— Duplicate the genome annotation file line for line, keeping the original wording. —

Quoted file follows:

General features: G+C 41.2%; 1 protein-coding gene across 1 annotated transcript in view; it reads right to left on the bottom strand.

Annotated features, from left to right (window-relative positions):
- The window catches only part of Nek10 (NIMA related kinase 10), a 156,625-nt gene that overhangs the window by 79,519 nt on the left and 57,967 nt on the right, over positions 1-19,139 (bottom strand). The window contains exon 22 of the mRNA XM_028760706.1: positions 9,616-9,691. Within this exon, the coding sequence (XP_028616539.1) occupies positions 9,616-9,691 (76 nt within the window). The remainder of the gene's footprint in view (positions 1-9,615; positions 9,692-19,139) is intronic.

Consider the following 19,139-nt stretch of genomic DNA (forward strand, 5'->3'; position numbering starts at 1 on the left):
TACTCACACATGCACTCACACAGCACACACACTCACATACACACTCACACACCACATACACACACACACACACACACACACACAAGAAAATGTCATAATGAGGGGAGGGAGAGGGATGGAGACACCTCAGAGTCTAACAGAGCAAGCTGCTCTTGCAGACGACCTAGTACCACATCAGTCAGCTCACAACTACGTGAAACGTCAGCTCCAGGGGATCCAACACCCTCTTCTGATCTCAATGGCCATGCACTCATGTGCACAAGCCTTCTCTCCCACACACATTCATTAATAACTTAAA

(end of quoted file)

General features: G+C 41.2%; 1 protein-coding gene across 1 annotated transcript in view; it reads right to left on the bottom strand.

Annotated features, from left to right (window-relative positions):
- The window catches only part of Nek10 (NIMA related kinase 10), a 156,625-nt gene that overhangs the window by 79,519 nt on the left and 57,967 nt on the right, over positions 1-19,139 (bottom strand). The window contains exon 22 of the mRNA XM_028760706.1: positions 9,616-9,691. Within this exon, the coding sequence (XP_028616539.1) occupies positions 9,616-9,691 (76 nt within the window). The remainder of the gene's footprint in view (positions 1-9,615; positions 9,692-19,139) is intronic.

Consider the following 19,139-nt stretch of genomic DNA (forward strand, 5'->3'; position numbering starts at 1 on the left):
TACTCACACATGCACTCACACAGCACACACACTCACATACACACTCACACACCACATACACACACACACACACACACACACACAAGAAAATGTCATAATGAGGGGAGGGAGAGGGATGGAGACACCTCAGAGTCTAACAGAGCAAGCTGCTCTTGCAGACGACCTAGTACCACATCAGTCAGCTCACAACTACGTGAAACGTCAGCTCCAGGGGATCCAACACCCTCTTCTGATCTCAATGGCCATGCACTCATGTGCACAAGCCTTCTCTCCCACACACATTCATTAATAACTTAAA